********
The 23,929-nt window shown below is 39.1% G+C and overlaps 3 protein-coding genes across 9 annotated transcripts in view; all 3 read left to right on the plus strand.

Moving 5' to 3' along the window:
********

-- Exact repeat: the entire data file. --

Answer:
The 23,929-nt window shown below is 39.1% G+C and overlaps 3 protein-coding genes across 9 annotated transcripts in view; all 3 read left to right on the plus strand.

Moving 5' to 3' along the window: